a young girl standing in a field: Exercising is always beneficial for your health, but if you're trying to optimize your workout, there is one specific time slot that has been proven to make the most significant difference in lowering your risk of cancer. A Sept. 2020 study published by the International Journal of Cancer (IJC) found evidence that indicates exercising early in the morning can lower your risk of developing breast and prostate cancer. To find out more about when you should hit the gym, read on, and for red flags you shouldn't ignore, These Are the Warning Signs of Throat Cancer You Need to Know.The American Cancer Society (ACS) has long maintained that physical activity can work to prevent cancer, and inactivity can do the reverse. "The most important modifiable determinants of cancer risk are weight control, dietary choices, and levels of physical activity," according to the ACS' Nutrition and Physical Activity Guidelines published in 2012. A review of previous studies published by the Annals of Internal Medicine in 2015 linked sedentary behavior to higher cardiovascular and cancer mortality.The recent IJC study found that habitual exercising early in the day is more advantageous in preventing breast and prostate cancer than any other time, and it's all to do with our sleep cycle. According to the study, both breast and prostate cancer have been linked with the disruption of our circadian rhythm. Doing anything to inhibit natural circadian rhythm can put you at an increased risk of developing these two cancers.A study published by Endocrine Reviews in 2016 fount that circadian rhythm can be disrupted in many ways—including working night shifts, increased light exposure at night, sleeping restrictions or sleep deprivation, having limited exposure to light during the daytime, and yes, mistimed physical activity.According to the IJC study, the optimal time to exercise to lower your risk of cancer is between 8 a.m. and 10 a.m. Those who routinely engaged in physical activity during this time period demonstrated evidence of a decreased risk of prostate and breast cancer. So if you want to improve your circadian rhythm and lower your chance of developing these two types of cancer, switch your daily workout to the morning shift.If you're looking for more ways to lower your cancer risk, keep reading, and for more advice on staying healthy, learn The Warning Signs of Lymphoma You Need to Know.Read the original article on Best Life.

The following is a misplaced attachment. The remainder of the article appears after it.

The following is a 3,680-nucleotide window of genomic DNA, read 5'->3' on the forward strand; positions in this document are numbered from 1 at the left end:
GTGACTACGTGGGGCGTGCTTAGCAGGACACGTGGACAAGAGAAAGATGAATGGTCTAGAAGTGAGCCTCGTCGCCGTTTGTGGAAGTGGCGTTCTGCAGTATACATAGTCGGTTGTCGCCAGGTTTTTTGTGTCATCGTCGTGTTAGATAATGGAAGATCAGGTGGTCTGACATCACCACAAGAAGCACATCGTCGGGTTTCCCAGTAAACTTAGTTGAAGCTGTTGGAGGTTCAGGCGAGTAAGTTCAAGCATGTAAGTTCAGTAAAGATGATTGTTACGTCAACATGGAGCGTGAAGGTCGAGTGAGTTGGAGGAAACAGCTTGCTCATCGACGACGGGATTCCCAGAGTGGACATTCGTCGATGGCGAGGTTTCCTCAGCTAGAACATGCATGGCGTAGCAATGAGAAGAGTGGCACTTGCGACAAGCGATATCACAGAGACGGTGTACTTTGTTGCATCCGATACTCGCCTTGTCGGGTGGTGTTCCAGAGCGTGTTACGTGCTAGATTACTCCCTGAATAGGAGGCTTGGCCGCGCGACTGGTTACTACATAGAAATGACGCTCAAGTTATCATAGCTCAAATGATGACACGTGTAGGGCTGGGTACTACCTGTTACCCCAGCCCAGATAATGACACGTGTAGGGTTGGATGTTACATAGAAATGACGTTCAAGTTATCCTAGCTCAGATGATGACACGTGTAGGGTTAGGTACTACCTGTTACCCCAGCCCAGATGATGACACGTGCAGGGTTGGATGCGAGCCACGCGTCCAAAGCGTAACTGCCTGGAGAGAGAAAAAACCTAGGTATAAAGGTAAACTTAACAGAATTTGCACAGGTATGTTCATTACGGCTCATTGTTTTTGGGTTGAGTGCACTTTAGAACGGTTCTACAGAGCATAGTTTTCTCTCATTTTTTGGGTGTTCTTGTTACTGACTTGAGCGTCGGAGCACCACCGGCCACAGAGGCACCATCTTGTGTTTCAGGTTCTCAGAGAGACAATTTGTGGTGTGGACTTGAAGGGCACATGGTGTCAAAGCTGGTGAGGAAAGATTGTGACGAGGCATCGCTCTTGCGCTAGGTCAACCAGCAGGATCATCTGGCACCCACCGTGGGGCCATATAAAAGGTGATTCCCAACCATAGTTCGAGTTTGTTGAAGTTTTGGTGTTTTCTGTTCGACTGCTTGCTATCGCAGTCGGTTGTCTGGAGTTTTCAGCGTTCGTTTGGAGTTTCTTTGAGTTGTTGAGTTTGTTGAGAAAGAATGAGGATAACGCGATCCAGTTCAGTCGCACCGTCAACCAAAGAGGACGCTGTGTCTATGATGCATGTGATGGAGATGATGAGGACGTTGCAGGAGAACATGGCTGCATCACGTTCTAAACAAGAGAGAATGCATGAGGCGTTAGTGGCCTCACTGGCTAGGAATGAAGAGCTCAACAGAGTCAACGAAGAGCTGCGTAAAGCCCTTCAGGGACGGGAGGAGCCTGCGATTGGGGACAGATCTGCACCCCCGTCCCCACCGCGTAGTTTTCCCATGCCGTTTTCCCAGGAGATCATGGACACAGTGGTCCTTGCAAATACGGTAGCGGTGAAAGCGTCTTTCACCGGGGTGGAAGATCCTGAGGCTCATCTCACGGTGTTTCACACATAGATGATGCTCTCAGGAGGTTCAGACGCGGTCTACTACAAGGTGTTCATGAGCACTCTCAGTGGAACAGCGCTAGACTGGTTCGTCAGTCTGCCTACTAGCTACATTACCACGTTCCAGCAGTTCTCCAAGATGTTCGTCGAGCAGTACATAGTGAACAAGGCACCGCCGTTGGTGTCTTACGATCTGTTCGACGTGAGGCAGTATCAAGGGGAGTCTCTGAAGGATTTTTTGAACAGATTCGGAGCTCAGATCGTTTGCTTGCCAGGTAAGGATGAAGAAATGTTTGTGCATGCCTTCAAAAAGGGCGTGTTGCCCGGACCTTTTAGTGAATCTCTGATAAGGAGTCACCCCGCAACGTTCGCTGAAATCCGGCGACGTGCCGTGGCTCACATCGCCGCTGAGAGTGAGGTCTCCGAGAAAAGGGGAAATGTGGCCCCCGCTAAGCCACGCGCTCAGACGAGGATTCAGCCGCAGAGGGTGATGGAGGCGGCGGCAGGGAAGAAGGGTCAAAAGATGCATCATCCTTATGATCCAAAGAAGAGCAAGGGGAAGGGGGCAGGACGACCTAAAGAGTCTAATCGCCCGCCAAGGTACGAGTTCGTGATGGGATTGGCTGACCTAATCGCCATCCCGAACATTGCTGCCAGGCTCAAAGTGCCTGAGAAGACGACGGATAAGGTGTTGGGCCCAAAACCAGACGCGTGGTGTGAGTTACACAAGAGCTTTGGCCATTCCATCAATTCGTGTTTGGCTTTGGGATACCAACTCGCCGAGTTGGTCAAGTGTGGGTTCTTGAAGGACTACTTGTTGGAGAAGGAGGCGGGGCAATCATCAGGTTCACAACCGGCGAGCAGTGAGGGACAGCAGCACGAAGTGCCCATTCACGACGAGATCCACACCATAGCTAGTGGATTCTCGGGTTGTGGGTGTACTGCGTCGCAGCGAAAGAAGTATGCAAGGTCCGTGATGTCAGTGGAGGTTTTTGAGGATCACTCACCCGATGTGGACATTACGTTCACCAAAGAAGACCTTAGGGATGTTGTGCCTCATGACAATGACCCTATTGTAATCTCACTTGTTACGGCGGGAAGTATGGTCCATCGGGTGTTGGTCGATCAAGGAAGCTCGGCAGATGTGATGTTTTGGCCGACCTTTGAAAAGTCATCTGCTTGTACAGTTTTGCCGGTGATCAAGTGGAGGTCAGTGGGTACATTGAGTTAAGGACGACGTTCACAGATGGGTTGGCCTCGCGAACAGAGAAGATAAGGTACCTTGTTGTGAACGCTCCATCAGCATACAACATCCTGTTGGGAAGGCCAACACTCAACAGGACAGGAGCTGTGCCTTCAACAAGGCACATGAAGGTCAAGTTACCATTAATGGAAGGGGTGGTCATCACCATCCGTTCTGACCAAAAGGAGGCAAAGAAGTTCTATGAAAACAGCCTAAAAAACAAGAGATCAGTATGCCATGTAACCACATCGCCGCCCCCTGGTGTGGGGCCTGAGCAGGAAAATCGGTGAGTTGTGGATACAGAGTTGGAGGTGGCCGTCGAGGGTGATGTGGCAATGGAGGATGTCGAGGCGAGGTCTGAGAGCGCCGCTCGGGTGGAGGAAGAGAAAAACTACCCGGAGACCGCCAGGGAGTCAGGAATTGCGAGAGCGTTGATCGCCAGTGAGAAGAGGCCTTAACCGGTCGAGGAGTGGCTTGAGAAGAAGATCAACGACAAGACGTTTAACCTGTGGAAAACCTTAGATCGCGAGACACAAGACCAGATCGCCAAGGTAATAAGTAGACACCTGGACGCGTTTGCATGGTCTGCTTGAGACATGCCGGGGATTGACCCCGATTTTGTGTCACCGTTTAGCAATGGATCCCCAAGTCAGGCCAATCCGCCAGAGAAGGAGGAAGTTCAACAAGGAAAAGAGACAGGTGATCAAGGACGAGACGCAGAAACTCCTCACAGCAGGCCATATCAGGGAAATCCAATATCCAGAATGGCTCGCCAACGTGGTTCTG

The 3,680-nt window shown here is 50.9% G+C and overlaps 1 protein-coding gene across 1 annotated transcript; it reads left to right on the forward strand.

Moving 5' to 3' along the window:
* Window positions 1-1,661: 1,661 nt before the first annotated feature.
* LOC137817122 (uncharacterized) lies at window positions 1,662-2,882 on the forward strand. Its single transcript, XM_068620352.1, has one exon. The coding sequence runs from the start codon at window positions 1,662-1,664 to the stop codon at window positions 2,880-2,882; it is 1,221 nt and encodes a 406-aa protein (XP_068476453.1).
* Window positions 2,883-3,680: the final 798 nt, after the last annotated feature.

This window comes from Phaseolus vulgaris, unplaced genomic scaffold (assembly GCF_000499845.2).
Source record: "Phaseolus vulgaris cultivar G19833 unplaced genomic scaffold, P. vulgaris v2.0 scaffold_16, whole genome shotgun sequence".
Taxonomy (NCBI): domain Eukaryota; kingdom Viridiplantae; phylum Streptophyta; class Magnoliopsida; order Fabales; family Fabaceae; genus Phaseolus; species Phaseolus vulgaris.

Capsaicin, the substance that gives chilis their heat, is linked to many health benefits

Previous research has found that hot peppers may help reduce inflammation, lower the risk of illnesses, relieve pain, and could even help people lose weight or stave off age-related cognitive decline.

All these benefits are linked to a specific chemical found naturally in hot peppers: capsaicin, a compound that’s responsible for the spicy sensation associated with chilis.

Capsaicin may have originated as a defense mechanism for pepper plants to deter fungi and other organisms from eating the seeds of the plant.

The fiery sensation of eating a hot pepper occurs because capsaicin binds to the pain receptors in the body, and promotes the release of hormones in the body that can lower blood pressure, and improve metabolism and digestion.

But the irritation stimulated by capsaicin also prompts the body to produce dopamine and other endorphins to tackle the perceived threat.

That’s why some people enthusiastically enjoy spicy foods, while other people steer clear of such pungent seasonings. If you’re in the latter group, don’t worry — you can still get the health benefits of capsaicin by eating milder sources such as cherry, Anaheim, and poblano peppers, or spices such as paprika.

Related Articles

Back to top button